As a 12-hour-long Macbeth opens in an East End tower block, Emily Jupp talks to the immersive theatre fans craving a one-on-one performance.
A stranger in a grey suit takes me lightly by the arm and walks me gently but firmly across a dark space, led only by the light from his torch, into a small box room. There’s a desk, cluttered with knick-knacks, and a narrow child’s bed covered in a woolly pink blanket. He puts a hood over his head and taps the bed, gesturing for me to sit. He comes so close I feel his breath in my ear and his fake moustache brushes my cheek. He mutters incoherently in a faux-American accent: “He wanted to go to the stars but when he got there everything was dead and broken, so he came back down to Earth and… HE’S STILL HERE!”
He shudders and convulses and I find myself holding his body up. Then he reaches around to my side and shows me a small knitted toy. There’s a loose thread and we both follow it, guided by his torch, out of the door and across a pitch-black space. Suddenly, he twists me around and directs his torchlight to the floor, lighting flashes to illuminate what appears to be a dead horse. Before I can process what’s happening, I’m thrown back into the world, left to ponder the meaning of his words.
I’m at The Drowned Man, the current production in a Paddington warehouse by the pioneering immersive theatre company Punchdrunk, and I realise I’ve just had a one-on-one.
Interactive drama has evolved. After years of wandering around sets, half right in and half distinct from the action, audiences are thirsty for more — a twist to the storyline. So actors are now getting up close and personal, plucking out lucky members of the crowd for an individual treat.
My experience was just one of 16 different and equally elusive one-on-ones in The Drowned Man. There’s no mistaking when it happens, as the mandatory mask that audience members must wear will be removed and you will be isolated with an actor for a few minutes of intense performance. Crazy things will happen.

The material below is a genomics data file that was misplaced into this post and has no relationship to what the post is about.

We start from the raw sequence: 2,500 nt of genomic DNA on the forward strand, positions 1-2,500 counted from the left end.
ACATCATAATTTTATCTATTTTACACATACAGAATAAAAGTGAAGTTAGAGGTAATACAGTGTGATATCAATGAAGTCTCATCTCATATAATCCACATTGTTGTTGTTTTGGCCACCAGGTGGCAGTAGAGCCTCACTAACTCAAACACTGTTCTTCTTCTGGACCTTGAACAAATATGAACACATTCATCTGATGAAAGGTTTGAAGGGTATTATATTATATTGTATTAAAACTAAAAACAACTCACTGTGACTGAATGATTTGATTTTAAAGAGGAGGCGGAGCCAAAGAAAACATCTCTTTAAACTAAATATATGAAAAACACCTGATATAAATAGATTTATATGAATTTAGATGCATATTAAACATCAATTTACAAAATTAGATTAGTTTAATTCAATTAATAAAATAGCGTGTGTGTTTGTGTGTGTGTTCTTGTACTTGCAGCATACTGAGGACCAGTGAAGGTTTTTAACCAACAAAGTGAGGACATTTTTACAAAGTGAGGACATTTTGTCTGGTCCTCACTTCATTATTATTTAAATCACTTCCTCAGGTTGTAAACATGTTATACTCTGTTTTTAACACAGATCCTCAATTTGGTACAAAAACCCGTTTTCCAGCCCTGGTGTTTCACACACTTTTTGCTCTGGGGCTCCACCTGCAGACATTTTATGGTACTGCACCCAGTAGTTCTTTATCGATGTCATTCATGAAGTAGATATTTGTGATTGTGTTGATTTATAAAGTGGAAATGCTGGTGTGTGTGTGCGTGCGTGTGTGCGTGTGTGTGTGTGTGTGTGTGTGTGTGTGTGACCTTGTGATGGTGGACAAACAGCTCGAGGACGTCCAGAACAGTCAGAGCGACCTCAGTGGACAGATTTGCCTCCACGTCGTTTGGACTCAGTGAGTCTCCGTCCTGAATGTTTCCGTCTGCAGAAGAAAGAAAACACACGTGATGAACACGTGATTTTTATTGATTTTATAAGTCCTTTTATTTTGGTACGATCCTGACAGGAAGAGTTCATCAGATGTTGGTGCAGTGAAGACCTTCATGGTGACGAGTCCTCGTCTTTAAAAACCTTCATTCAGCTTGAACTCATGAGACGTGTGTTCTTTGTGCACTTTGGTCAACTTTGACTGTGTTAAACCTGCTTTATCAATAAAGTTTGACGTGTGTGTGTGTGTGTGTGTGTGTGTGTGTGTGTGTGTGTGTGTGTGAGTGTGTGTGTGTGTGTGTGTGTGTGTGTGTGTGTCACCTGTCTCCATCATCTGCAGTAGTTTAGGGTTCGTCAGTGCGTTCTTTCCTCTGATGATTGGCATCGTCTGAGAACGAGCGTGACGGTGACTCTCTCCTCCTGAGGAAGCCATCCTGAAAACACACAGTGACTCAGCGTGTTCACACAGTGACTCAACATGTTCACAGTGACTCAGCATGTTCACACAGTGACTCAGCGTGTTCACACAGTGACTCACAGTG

While Punchdrunk coined the term one-on-one (or “1:1” as it’s often written), it is the natural conclusion of any production seeking to break down the fourth wall, and several other London troupes have taken the one-on-one as their own. With several immersive productions about to start in the capital, your chance to score one has never been better.
In a fully immersive experiment, RIFT theatre company is about to stage a performance of Macbeth in a brutalist East End tower block, where audiences will have dinner during the banquet scene, stay overnight on the 27th floor and wake to watch the final battle scenes conclude at sunrise.
“Audiences like to be rewarded for their efforts and what is exciting is that we can create these holistic worlds for them, with food, a bar, a sleepover,” says Felix Mortimer, the director and co-founder of RIFT. “It lets them experience that world intensely, rather than the traditional format of going for a drink, then a show, then dinner and then back to our cold beds.”
Mortimer ensures that each audience member enters alone and is confronted by the coven of witches in a one-on-one-type scenario that lasts for five minutes. “Audiences describe it as feeling like the protagonist in a film, as though all the characters are created just for you,” he says.
This thrill of individual experience is fiercely sought by theatregoers, however. As a result, a whole etiquette has arisen around seeking out a one-on-one. The trick, as with love, is not to want it too badly. “If someone is too needy the cast won’t take them,” says Felix Barrett, founder and artistic director of Punchdrunk. “It’s a gift, so you are rewarded by being curious about a character and really wanting to know their inner workings.”